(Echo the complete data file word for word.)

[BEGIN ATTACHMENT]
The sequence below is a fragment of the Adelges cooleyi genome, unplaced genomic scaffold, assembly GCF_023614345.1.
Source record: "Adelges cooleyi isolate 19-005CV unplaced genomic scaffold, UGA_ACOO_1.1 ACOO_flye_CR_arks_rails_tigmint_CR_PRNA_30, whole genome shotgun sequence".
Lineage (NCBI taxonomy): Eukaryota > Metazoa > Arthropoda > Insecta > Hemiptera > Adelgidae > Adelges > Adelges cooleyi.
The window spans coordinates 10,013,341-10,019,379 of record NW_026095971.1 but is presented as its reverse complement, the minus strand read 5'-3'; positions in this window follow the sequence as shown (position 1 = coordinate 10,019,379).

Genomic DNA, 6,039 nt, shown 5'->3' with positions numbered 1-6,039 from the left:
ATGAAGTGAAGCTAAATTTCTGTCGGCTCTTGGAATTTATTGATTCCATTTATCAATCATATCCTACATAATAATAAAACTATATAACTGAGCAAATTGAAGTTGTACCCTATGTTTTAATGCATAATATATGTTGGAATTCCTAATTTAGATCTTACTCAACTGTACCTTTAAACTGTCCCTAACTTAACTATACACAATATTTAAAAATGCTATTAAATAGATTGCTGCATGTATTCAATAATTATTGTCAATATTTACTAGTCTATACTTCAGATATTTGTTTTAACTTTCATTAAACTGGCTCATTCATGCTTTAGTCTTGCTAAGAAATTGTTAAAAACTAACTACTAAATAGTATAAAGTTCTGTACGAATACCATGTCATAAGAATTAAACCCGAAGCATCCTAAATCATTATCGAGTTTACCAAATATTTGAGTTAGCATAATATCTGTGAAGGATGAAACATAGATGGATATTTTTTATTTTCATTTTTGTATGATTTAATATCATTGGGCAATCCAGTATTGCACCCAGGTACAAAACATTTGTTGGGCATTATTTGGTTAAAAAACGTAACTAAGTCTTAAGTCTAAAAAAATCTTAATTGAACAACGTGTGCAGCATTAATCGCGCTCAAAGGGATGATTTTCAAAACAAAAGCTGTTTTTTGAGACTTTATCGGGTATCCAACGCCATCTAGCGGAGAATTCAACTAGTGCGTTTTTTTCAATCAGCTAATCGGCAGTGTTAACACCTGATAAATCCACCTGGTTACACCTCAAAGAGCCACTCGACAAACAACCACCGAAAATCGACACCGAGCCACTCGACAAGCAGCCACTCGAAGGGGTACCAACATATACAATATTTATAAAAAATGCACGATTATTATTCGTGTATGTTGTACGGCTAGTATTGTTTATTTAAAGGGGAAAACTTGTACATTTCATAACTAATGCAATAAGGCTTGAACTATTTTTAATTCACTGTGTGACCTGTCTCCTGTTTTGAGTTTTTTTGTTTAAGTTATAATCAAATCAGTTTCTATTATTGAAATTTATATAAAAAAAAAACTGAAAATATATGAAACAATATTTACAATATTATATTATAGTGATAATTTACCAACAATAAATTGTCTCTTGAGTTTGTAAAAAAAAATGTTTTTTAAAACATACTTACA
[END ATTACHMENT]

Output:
The sequence below is a fragment of the Adelges cooleyi genome, unplaced genomic scaffold, assembly GCF_023614345.1.
Source record: "Adelges cooleyi isolate 19-005CV unplaced genomic scaffold, UGA_ACOO_1.1 ACOO_flye_CR_arks_rails_tigmint_CR_PRNA_30, whole genome shotgun sequence".
Lineage (NCBI taxonomy): Eukaryota > Metazoa > Arthropoda > Insecta > Hemiptera > Adelgidae > Adelges > Adelges cooleyi.
The window spans coordinates 10,013,341-10,019,379 of record NW_026095971.1 but is presented as its reverse complement, the minus strand read 5'-3'; positions in this window follow the sequence as shown (position 1 = coordinate 10,019,379).

Genomic DNA, 6,039 nt, shown 5'->3' with positions numbered 1-6,039 from the left:
ATGAAGTGAAGCTAAATTTCTGTCGGCTCTTGGAATTTATTGATTCCATTTATCAATCATATCCTACATAATAATAAAACTATATAACTGAGCAAATTGAAGTTGTACCCTATGTTTTAATGCATAATATATGTTGGAATTCCTAATTTAGATCTTACTCAACTGTACCTTTAAACTGTCCCTAACTTAACTATACACAATATTTAAAAATGCTATTAAATAGATTGCTGCATGTATTCAATAATTATTGTCAATATTTACTAGTCTATACTTCAGATATTTGTTTTAACTTTCATTAAACTGGCTCATTCATGCTTTAGTCTTGCTAAGAAATTGTTAAAAACTAACTACTAAATAGTATAAAGTTCTGTACGAATACCATGTCATAAGAATTAAACCCGAAGCATCCTAAATCATTATCGAGTTTACCAAATATTTGAGTTAGCATAATATCTGTGAAGGATGAAACATAGATGGATATTTTTTATTTTCATTTTTGTATGATTTAATATCATTGGGCAATCCAGTATTGCACCCAGGTACAAAACATTTGTTGGGCATTATTTGGTTAAAAAACGTAACTAAGTCTTAAGTCTAAAAAAATCTTAATTGAACAACGTGTGCAGCATTAATCGCGCTCAAAGGGATGATTTTCAAAACAAAAGCTGTTTTTTGAGACTTTATCGGGTATCCAACGCCATCTAGCGGAGAATTCAACTAGTGCGTTTTTTTCAATCAGCTAATCGGCAGTGTTAACACCTGATAAATCCACCTGGTTACACCTCAAAGAGCCACTCGACAAACAACCACCGAAAATCGACACCGAGCCACTCGACAAGCAGCCACTCGAAGGGGTACCAACATATACAATATTTATAAAAAATGCACGATTATTATTCGTGTATGTTGTACGGCTAGTATTGTTTATTTAAAGGGGAAAACTTGTACATTTCATAACTAATGCAATAAGGCTTGAACTATTTTTAATTCACTGTGTGACCTGTCTCCTGTTTTGAGTTTTTTTGTTTAAGTTATAATCAAATCAGTTTCTATTATTGAAATTTATATAAAAAAAAAACTGAAAATATATGAAACAATATTTACAATATTATATTATAGTGATAATTTACCAACAATAAATTGTCTCTTGAGTTTGTAAAAAAAAATGTTTTTTAAAACATACTTACA